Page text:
Tag Archives: CDC

City

In a matter of a week, my life has completely transformed. I am now a resident of the “big” city, Gaborone. Grocery stores are mere walks away, restaurants and movie theatres abound (sort of), and I can often find access to good internet.

I said my farewells to Rakops a little over a week ago. Some of it was sentimental, and I was surprised to see some misty eyes during my departure. I think that the impact I had in the village will be remembered, and that gives me warm feelings. To be honest, I have been so excited to start the next chapter of my service that I don’t think I have fully processed the end of my village life.

There will always be a lot of struggle associated with that place for me, both environmental and interpersonal, but the end was quite positive. In the last week at my site I learned that the US Embassy Self-Help Fund approved the grant I wrote for my NGO! It is among my greatest accomplishments of Peace Corps. Rightfully so, as the process was grueling beyond any other project – it took my entire 2 years to transfer the land title into my organization’s name, and about a year between our first submission of the grant to the final approval. Luckily I will still be in the country and might get to see some version of the final product.

I also had visitors for my farewell party! I love having people see where I lived in the bush – it’s hard to appreciate that rustic lifestyle unless you live it.

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Enjoying my last weekend in the ‘Kops with friends – my house in the background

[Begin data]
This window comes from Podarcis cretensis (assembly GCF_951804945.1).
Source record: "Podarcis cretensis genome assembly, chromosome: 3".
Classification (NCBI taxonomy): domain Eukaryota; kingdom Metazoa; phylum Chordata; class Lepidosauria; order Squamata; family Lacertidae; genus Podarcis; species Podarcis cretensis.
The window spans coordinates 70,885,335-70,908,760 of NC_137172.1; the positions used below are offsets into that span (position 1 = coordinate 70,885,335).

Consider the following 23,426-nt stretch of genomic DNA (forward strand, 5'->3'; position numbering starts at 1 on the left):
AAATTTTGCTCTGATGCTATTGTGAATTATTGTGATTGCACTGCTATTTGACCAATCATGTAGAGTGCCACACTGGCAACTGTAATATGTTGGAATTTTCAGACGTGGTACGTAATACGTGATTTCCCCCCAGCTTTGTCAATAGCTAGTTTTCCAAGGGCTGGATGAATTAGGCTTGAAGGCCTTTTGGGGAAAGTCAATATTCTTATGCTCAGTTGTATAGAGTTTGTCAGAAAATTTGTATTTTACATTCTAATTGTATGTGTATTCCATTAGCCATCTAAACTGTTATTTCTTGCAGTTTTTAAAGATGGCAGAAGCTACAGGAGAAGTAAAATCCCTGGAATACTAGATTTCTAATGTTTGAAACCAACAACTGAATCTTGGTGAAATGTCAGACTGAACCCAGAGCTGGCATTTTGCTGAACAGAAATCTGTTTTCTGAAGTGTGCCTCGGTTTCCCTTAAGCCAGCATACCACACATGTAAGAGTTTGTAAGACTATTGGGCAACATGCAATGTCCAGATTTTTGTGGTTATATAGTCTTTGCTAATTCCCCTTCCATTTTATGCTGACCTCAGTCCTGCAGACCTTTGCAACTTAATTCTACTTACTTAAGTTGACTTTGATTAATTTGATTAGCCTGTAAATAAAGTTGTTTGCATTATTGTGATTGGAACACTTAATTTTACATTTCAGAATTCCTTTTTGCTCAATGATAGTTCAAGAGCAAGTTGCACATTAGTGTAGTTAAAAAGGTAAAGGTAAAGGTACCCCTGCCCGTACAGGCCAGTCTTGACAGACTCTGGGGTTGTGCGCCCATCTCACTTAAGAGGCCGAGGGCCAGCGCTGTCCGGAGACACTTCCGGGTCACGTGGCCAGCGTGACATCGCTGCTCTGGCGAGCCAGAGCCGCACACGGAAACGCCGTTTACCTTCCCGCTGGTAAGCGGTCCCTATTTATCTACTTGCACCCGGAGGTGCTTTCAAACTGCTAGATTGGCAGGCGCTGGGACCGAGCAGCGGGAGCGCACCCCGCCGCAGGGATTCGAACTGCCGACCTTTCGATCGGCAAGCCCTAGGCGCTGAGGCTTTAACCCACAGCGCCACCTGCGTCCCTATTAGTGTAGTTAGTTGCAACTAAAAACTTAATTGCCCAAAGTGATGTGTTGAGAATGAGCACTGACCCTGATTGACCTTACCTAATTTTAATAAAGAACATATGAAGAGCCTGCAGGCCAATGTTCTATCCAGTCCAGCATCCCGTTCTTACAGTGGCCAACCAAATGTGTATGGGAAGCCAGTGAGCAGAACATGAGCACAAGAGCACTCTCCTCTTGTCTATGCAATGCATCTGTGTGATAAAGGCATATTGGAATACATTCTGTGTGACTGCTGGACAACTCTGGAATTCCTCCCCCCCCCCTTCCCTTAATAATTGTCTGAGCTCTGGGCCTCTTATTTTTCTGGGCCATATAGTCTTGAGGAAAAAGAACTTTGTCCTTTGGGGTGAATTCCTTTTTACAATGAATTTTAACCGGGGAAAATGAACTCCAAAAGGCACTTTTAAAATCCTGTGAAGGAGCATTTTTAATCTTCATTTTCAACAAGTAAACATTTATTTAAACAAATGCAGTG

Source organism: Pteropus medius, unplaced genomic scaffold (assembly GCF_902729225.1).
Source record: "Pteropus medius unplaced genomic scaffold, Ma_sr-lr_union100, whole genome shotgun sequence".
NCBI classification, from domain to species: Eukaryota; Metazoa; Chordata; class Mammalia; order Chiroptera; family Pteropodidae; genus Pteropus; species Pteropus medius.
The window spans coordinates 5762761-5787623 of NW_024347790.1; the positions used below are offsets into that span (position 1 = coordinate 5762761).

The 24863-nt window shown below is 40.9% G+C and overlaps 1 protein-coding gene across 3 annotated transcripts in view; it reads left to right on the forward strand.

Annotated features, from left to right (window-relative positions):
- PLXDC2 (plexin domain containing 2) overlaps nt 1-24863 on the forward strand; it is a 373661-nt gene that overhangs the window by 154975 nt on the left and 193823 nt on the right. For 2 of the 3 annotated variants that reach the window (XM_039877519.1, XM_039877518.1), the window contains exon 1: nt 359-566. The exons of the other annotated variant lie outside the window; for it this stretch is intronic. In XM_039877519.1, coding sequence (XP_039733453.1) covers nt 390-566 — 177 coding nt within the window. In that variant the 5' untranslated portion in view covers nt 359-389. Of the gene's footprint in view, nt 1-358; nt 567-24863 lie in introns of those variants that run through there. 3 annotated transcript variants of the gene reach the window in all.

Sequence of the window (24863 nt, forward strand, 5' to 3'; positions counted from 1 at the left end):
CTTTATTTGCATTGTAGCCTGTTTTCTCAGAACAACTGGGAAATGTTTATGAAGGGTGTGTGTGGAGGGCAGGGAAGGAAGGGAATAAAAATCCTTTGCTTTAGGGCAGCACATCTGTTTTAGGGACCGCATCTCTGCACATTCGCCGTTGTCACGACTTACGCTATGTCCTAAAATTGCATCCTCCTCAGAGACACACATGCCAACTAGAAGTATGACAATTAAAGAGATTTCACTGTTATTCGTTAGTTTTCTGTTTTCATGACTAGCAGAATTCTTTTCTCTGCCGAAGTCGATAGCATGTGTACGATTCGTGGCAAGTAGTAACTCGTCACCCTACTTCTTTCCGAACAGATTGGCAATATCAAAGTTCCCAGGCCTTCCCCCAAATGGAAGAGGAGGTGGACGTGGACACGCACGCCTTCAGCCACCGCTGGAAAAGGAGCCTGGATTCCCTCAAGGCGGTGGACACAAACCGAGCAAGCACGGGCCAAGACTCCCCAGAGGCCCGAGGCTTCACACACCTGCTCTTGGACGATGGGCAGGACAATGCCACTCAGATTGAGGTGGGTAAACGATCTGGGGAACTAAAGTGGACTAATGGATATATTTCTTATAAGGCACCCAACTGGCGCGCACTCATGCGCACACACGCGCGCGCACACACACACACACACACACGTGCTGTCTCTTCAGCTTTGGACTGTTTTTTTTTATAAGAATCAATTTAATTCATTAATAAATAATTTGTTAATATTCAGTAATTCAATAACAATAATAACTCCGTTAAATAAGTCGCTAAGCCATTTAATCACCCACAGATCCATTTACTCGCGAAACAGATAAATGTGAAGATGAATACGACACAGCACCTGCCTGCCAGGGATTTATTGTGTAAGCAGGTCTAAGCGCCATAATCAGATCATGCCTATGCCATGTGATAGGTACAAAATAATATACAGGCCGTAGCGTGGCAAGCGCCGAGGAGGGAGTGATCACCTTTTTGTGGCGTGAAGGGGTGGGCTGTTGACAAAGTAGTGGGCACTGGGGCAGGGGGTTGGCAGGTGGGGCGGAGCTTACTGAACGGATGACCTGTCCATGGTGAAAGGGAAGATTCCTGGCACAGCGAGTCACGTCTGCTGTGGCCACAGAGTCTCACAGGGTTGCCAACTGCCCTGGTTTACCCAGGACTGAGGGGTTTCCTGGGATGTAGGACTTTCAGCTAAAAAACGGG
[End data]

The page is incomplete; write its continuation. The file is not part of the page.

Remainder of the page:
Since I have moved, I have been busy settling in. I finally found a place to live – I’ll be sharing a nice-sized flat in the city with my good friend and fellow extendee, Tija. Shared housing is an uncommon practice in PC Botswana, but they see the benefits: saved cost (for us and Peace Corps) and improved safety. Plus we’ll have fun. Hopefully I’ll get to move in this week, because I start work with CDC on Monday!

My weekend will feature a triumphant return to the annual Overthrust Winter Metal Fest in Ghanzi. This is one of the most unique sub-cultural experiences I have had in Botswana, indeed, anywhere. It’s weird. It’s raucous, fun, and there are cowboys. Here’s a picture from last year:

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A gentleman, who made this vest himself, let me wear it for a photo op

Cheers

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Staying

I’m at a strange place in my service now. The point between COS conference and actually leaving site is a matter of wrapping up responsibilities and weaning your community off your assistance. I’m doing my best to hand things off and write reports for my successor, but I find myself in a detached place. My mind and energy is on the next step, ready for my move.

I announced to my friends and family a few weeks ago that I would be extending my service. The decision wasn’t made lightly – on the contrary, I deliberated over it for quite a while. Only when my new position was finalized was I sure about staying. I will be working with the Centers for Disease Control and Prevention (CDC) offices here in the capital of Botswana. The tuberculosis division will be my new home, and I’ll be working on aspects of their research, data management and analysis, and reporting. Their current studies address the challenges with diagnosis and treatment in Botswana. My new job will have structure and a set of challenges that more closely resemble those of a job in the west, and I’m thrilled.